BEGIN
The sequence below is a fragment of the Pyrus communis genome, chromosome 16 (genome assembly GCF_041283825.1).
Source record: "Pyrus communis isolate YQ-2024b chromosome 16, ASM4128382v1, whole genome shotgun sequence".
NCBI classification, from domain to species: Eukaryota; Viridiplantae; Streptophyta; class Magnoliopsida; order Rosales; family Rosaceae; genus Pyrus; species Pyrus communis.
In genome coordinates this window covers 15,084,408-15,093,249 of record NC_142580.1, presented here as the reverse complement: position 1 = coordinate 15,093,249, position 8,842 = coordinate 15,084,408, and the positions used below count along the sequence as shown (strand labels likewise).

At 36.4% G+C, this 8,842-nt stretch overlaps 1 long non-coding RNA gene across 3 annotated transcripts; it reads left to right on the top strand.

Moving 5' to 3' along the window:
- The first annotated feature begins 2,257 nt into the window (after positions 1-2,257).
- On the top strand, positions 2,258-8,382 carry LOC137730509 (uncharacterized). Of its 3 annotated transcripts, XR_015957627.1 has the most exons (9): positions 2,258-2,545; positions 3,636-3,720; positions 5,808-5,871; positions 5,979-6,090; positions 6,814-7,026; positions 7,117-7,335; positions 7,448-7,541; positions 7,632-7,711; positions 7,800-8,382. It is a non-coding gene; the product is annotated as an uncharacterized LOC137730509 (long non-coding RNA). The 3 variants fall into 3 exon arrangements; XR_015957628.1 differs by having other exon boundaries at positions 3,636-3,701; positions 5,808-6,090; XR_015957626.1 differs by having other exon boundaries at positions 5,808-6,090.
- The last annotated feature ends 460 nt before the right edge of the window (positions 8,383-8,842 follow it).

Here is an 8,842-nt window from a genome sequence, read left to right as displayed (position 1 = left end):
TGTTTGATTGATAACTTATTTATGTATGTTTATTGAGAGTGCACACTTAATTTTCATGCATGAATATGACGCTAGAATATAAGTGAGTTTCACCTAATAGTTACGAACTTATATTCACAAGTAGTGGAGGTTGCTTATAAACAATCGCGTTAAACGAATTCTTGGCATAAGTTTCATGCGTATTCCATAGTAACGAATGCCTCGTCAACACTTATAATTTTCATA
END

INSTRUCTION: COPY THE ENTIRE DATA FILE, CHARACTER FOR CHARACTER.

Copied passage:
The sequence below is a fragment of the Pyrus communis genome, chromosome 16 (genome assembly GCF_041283825.1).
Source record: "Pyrus communis isolate YQ-2024b chromosome 16, ASM4128382v1, whole genome shotgun sequence".
NCBI classification, from domain to species: Eukaryota; Viridiplantae; Streptophyta; class Magnoliopsida; order Rosales; family Rosaceae; genus Pyrus; species Pyrus communis.
In genome coordinates this window covers 15,084,408-15,093,249 of record NC_142580.1, presented here as the reverse complement: position 1 = coordinate 15,093,249, position 8,842 = coordinate 15,084,408, and the positions used below count along the sequence as shown (strand labels likewise).

At 36.4% G+C, this 8,842-nt stretch overlaps 1 long non-coding RNA gene across 3 annotated transcripts; it reads left to right on the top strand.

Moving 5' to 3' along the window:
- The first annotated feature begins 2,257 nt into the window (after positions 1-2,257).
- On the top strand, positions 2,258-8,382 carry LOC137730509 (uncharacterized). Of its 3 annotated transcripts, XR_015957627.1 has the most exons (9): positions 2,258-2,545; positions 3,636-3,720; positions 5,808-5,871; positions 5,979-6,090; positions 6,814-7,026; positions 7,117-7,335; positions 7,448-7,541; positions 7,632-7,711; positions 7,800-8,382. It is a non-coding gene; the product is annotated as an uncharacterized LOC137730509 (long non-coding RNA). The 3 variants fall into 3 exon arrangements; XR_015957628.1 differs by having other exon boundaries at positions 3,636-3,701; positions 5,808-6,090; XR_015957626.1 differs by having other exon boundaries at positions 5,808-6,090.
- The last annotated feature ends 460 nt before the right edge of the window (positions 8,383-8,842 follow it).

Here is an 8,842-nt window from a genome sequence, read left to right as displayed (position 1 = left end):
TGTTTGATTGATAACTTATTTATGTATGTTTATTGAGAGTGCACACTTAATTTTCATGCATGAATATGACGCTAGAATATAAGTGAGTTTCACCTAATAGTTACGAACTTATATTCACAAGTAGTGGAGGTTGCTTATAAACAATCGCGTTAAACGAATTCTTGGCATAAGTTTCATGCGTATTCCATAGTAACGAATGCCTCGTCAACACTTATAATTTTCATA